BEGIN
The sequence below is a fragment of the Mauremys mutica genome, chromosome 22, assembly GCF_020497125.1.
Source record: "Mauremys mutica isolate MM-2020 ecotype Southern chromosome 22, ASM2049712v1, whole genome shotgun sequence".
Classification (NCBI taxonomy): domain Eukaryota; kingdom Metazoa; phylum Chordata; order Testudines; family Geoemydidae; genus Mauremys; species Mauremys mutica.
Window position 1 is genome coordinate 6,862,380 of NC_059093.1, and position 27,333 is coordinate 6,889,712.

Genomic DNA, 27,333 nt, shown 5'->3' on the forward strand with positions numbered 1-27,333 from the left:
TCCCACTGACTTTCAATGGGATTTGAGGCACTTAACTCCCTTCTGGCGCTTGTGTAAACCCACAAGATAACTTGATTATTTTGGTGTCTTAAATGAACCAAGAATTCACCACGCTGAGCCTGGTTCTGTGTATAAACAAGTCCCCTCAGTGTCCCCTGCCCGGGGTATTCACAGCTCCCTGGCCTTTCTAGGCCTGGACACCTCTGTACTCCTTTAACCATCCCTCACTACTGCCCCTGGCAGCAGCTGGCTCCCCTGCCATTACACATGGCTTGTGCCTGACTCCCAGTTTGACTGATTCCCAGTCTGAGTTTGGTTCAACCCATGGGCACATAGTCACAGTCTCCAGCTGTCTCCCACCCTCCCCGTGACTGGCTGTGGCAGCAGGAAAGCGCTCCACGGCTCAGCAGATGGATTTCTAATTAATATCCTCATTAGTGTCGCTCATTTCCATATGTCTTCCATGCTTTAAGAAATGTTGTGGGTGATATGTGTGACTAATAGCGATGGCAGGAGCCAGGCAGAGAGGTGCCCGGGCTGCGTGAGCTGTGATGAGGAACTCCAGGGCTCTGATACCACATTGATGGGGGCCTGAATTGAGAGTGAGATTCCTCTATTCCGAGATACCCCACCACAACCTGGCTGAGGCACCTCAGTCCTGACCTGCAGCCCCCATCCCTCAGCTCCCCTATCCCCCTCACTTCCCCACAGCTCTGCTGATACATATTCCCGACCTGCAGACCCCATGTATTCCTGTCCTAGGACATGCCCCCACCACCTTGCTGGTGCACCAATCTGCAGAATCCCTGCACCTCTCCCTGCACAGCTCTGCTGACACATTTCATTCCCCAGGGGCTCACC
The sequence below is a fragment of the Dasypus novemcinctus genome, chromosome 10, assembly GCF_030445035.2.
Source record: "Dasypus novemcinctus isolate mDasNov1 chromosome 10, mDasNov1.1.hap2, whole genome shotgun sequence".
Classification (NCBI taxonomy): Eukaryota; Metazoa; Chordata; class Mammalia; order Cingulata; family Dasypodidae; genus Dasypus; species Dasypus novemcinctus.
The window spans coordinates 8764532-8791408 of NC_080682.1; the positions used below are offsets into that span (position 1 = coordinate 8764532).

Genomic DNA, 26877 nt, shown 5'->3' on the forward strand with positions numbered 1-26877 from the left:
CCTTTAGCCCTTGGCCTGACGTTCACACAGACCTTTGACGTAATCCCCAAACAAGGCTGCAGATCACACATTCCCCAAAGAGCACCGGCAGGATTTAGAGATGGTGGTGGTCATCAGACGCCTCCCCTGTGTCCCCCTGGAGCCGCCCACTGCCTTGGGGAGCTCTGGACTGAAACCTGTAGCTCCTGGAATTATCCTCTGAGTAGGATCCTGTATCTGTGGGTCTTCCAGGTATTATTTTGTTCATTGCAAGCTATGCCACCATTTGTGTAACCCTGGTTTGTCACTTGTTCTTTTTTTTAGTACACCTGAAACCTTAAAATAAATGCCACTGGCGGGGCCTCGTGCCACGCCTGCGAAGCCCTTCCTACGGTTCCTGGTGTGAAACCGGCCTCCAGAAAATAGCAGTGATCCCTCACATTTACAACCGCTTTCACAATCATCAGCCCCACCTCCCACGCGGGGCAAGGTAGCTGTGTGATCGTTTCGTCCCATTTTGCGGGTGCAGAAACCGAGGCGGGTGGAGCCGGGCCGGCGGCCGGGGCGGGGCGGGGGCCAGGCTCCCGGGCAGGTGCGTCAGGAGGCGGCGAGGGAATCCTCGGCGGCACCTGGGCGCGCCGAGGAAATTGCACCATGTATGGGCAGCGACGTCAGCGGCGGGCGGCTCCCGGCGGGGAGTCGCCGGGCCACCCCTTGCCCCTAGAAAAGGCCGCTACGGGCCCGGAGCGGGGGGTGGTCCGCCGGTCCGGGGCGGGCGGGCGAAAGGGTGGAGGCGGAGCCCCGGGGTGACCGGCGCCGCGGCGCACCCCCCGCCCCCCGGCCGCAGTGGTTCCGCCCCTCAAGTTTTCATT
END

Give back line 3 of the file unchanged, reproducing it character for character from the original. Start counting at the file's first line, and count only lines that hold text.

Classification (NCBI taxonomy): domain Eukaryota; kingdom Metazoa; phylum Chordata; order Testudines; family Geoemydidae; genus Mauremys; species Mauremys mutica.